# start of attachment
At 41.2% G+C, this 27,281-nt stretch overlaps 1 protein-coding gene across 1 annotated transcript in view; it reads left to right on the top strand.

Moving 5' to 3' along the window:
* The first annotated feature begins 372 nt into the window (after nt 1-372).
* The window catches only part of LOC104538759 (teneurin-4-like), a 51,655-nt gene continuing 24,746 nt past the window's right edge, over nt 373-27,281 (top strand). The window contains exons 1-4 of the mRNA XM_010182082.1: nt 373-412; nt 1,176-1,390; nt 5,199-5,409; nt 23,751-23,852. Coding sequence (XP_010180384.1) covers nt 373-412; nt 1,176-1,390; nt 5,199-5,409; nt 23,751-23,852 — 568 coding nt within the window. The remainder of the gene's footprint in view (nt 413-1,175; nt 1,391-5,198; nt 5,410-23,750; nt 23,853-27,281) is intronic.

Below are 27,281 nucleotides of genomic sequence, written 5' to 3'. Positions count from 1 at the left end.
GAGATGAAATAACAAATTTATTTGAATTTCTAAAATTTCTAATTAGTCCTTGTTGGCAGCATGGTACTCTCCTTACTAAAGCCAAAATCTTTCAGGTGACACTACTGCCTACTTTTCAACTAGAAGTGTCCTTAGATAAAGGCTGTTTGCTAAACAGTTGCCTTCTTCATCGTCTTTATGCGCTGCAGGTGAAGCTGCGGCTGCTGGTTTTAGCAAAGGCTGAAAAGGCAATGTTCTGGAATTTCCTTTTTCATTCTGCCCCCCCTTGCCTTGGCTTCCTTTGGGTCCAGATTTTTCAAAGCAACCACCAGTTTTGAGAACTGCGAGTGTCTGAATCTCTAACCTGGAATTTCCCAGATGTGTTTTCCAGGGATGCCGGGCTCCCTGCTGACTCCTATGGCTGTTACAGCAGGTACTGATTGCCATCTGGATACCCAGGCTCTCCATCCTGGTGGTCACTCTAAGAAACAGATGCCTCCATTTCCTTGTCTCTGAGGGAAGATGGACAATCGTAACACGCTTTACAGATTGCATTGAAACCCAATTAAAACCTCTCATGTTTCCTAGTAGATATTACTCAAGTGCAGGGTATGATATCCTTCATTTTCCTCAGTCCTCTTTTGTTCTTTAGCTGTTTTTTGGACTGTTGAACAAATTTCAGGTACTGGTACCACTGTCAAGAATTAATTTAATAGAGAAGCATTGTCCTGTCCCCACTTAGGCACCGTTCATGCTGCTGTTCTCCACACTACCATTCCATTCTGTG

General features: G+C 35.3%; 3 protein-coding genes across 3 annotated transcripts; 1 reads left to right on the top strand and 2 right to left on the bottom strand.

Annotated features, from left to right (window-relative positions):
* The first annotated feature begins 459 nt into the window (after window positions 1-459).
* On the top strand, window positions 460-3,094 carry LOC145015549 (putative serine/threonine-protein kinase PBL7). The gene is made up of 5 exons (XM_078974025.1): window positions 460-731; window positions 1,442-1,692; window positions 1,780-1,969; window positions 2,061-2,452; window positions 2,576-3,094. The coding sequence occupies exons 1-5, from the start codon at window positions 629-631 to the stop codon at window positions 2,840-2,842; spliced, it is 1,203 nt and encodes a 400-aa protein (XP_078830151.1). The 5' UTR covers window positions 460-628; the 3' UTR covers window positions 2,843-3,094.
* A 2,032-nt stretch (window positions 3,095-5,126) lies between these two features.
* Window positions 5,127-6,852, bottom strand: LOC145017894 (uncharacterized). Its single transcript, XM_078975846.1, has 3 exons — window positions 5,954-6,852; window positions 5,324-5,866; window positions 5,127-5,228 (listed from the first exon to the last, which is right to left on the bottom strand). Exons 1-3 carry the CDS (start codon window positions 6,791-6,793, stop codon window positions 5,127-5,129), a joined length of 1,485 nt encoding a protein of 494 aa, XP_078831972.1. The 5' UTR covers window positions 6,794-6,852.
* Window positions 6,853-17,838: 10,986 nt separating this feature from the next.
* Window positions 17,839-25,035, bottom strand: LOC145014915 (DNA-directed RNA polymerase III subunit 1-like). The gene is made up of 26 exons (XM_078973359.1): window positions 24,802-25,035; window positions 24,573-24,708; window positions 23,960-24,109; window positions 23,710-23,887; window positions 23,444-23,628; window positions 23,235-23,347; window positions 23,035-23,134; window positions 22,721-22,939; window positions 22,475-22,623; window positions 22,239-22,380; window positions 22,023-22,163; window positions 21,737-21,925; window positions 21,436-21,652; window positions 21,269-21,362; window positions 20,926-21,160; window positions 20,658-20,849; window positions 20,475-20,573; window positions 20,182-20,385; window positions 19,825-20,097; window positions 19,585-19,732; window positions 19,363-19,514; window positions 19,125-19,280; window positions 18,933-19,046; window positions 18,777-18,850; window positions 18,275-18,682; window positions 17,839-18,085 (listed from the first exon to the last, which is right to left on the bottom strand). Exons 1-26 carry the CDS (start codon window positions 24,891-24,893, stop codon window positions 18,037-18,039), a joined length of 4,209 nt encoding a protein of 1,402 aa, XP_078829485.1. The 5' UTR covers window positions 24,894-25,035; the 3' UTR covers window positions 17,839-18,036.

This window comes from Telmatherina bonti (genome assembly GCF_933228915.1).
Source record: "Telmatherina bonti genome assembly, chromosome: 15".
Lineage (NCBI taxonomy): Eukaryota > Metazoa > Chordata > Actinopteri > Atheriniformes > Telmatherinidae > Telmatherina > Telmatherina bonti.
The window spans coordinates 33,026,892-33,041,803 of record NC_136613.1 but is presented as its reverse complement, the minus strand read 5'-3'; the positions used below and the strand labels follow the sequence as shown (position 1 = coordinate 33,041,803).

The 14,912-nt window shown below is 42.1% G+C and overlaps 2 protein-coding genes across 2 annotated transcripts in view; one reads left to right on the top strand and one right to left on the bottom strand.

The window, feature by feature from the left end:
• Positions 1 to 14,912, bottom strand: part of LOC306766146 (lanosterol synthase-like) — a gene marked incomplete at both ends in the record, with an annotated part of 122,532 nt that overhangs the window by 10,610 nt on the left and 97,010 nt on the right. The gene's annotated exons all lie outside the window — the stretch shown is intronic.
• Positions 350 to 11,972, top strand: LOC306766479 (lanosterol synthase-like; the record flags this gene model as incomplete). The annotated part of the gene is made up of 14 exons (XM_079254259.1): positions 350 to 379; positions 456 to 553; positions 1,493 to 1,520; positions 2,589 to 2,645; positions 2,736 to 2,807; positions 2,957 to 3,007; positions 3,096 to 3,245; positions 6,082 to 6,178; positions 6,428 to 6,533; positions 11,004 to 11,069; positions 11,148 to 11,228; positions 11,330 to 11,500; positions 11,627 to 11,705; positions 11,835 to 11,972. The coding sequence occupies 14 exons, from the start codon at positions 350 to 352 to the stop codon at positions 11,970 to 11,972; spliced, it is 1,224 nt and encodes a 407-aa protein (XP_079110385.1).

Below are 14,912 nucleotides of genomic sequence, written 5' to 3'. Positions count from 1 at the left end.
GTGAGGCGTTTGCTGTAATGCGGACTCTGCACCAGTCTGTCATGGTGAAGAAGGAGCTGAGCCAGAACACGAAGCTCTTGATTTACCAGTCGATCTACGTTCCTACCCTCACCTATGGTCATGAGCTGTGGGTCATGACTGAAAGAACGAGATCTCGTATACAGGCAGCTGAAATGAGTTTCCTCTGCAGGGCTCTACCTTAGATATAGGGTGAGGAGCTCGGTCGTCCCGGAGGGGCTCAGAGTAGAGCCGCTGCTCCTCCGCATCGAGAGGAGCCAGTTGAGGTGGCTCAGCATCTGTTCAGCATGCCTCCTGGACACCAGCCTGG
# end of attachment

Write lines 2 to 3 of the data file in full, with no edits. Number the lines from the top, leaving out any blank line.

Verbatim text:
Moving 5' to 3' along the window:
* The first annotated feature begins 372 nt into the window (after nt 1-372).